The basic luer is called a slip luer or luer slip because of how the connection is made. There is also a more secure version called the luer lock. It relies on special threads to create a more secure connection that does not rely on friction alone to maintain the connection.

F C V 7 series I S O 8 0 3 6 9 dash 7 compliant male luer lock by hose barb filtered check valve fitting.
Figure 5 
Luer thread by barb check valve

What is a luer lock?The luer lock was developed in 1925. Lure lock fittings have special threads added to the luer taper. Male luer locks have internal threads molded into a housing surrounding the male luer. These threads interlock with external threads or lugs added to female luer fittings.

Luer locks add mechanical strength to luer connections. They also help prevent accidental disconnections and create tighter seals. Luer lock connections are easy to take apart and secure. This is the primary reason they have become standard for syringes as well as being widely adopted for other applications.

Figure 5 is a FCV7 series male luer lock by hose barb filtered check valve >>
These check valves are ISO 80369-7 compliant for intravascular (IV) applications.


ISO 80369 and other luer standardsThe ISO has published standards for luer fittings since 1969. The first version of these is called ISO 594-1 and it covers slip luer fittings. A related ISO standard, ISO 594-2, was issued in 1991 and it covers luer lock fittings.

ISO 80369-7 was published in October 2016 and replaces both ISO 594-1 and 594-2. The FDA has previously required that luer connectors meet the ISO 594 standards. The FDA has begun requiring medical device luers used in direct patient care comply with ISO 80369 and ISO 80369-7.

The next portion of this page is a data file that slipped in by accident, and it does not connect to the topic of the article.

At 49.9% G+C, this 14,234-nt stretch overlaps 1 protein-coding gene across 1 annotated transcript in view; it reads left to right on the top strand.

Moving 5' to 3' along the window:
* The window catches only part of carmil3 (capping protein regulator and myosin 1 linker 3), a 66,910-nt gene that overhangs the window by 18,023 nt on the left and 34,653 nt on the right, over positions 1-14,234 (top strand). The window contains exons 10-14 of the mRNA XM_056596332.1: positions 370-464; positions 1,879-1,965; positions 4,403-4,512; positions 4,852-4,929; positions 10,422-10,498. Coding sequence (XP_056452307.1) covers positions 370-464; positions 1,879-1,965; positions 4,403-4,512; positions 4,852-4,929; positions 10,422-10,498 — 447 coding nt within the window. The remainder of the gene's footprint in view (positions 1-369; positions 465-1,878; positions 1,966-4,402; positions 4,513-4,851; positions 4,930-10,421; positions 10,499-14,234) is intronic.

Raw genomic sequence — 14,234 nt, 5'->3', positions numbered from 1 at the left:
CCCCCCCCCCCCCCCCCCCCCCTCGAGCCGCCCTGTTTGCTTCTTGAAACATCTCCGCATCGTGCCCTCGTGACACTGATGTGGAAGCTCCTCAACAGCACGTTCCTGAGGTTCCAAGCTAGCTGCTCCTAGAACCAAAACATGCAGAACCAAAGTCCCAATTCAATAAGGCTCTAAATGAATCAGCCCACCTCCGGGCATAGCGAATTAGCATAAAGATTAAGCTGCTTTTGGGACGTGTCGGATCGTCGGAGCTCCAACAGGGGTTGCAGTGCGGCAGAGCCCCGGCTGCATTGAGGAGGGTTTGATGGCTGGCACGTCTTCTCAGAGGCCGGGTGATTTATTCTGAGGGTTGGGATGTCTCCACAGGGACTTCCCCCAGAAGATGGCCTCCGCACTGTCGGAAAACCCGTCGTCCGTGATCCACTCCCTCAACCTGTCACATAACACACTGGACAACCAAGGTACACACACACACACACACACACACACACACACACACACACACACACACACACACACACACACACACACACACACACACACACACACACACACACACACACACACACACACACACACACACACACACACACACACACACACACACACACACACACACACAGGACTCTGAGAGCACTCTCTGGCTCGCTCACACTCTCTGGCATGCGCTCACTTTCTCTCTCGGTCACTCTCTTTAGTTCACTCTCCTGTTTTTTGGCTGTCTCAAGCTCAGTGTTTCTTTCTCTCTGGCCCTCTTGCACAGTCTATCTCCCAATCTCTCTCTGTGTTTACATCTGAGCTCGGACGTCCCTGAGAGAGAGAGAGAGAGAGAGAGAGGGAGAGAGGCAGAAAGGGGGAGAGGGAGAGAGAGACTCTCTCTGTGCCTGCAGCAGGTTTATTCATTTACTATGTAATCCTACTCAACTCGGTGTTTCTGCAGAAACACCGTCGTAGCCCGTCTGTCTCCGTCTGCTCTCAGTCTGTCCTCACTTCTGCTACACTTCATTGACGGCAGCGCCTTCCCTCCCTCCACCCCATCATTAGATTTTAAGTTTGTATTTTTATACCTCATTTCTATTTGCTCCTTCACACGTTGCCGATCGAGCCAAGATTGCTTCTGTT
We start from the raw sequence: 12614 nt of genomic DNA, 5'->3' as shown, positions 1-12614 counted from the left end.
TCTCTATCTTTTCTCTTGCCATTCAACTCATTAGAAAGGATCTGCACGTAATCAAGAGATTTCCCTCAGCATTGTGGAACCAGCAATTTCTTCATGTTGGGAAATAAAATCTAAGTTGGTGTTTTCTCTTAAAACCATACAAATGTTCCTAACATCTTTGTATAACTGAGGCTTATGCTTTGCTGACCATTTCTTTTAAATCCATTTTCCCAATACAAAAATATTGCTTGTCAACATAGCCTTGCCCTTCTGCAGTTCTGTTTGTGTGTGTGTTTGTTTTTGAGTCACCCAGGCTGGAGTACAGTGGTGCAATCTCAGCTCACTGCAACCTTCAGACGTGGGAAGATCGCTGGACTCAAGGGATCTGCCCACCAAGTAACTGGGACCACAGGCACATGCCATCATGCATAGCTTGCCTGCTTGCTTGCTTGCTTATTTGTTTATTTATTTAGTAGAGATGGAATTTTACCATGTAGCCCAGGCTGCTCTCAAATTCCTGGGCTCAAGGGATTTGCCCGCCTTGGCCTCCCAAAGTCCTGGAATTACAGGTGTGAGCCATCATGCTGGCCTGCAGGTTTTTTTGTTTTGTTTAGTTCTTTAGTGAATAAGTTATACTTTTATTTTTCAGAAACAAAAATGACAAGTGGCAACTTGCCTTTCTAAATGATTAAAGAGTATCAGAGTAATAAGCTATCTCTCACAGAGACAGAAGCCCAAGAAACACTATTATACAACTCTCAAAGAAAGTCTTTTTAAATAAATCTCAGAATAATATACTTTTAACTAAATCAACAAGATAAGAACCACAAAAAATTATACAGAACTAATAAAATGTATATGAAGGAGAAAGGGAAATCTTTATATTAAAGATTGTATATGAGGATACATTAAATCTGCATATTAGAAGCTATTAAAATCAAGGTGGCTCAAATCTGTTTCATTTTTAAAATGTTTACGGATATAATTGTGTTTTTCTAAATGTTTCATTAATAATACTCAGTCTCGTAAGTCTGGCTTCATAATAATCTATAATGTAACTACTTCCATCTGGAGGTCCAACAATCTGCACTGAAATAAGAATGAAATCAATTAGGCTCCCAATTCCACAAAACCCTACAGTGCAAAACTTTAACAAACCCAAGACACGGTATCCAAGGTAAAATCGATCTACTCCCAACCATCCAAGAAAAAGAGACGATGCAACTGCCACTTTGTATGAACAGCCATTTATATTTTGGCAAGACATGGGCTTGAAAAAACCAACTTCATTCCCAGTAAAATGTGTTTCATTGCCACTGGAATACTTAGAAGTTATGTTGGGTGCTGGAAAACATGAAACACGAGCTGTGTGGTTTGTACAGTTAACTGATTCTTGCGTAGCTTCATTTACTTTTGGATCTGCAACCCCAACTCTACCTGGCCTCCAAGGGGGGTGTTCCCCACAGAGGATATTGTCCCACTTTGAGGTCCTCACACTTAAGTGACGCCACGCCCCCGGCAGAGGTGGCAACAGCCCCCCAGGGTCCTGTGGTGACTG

Medical device manufacturers have an ISO 80369 compliance deadline for luersAfter December 31st, 2019, the FDA no longer accepts new product submissions of medical device designs for intravascular or hypodermic applications that include luer connectors based on the older ISO 594 standards. Instead, luer connectors for these applications need to comply with ISO 80369-7 standards.

There is good news for biopharmaceutical, laboratory, chemical handling and other luer connector users. ISO 80369-7 compliant luers are designed to be backward compatible with ISO 594 luers. Keep in mind that ISO 80369-7 has replaced the ISO 594 standards for luer connectors.

The I S O 8 0 3 6 9 dash 7 luer standards t dimension.
Figure 6
The ISO 80369-7 ‘t’ dimension

An important point for all plastic luer usersThe ISO 80369-7 luer standard specifications include a particular measurement called the ‘t’ dimension. The ‘t’ dimension is from the end of the male luer tip up to the first fully formed thread.

The ‘t’ dimension was subject to interpretation in the previous ISO 594 standards for luers. The result is that you may sometimes run across fit issues between the newer ISO 80369-7 compliant luers and luers manufactured under the older ISO 594 standards.

Figure 6 is a technical drawing showing the ISO 80369-7 luer standard’s ‘t’ measurement.

For more information about compatibility between ISO 80369-7 and ISO 594 luers, check out ISO 80369-7 luer standard: What this means for plastic luer users at MPN, Medical Plastics News >>


Key takeaways about ISO 80369-7 and luersIf a luer connector is part of a new medical device or accessory intended for direct patient care, best practice is the luer should be compliant with ISO 80369 regardless of the connector's exact role.

These new standards provide important improvements in quality, safe patient care. Because of this, medical device manufacturers have also begun incorporating new ISO 80369-7 luers into their existing patient side medical applications.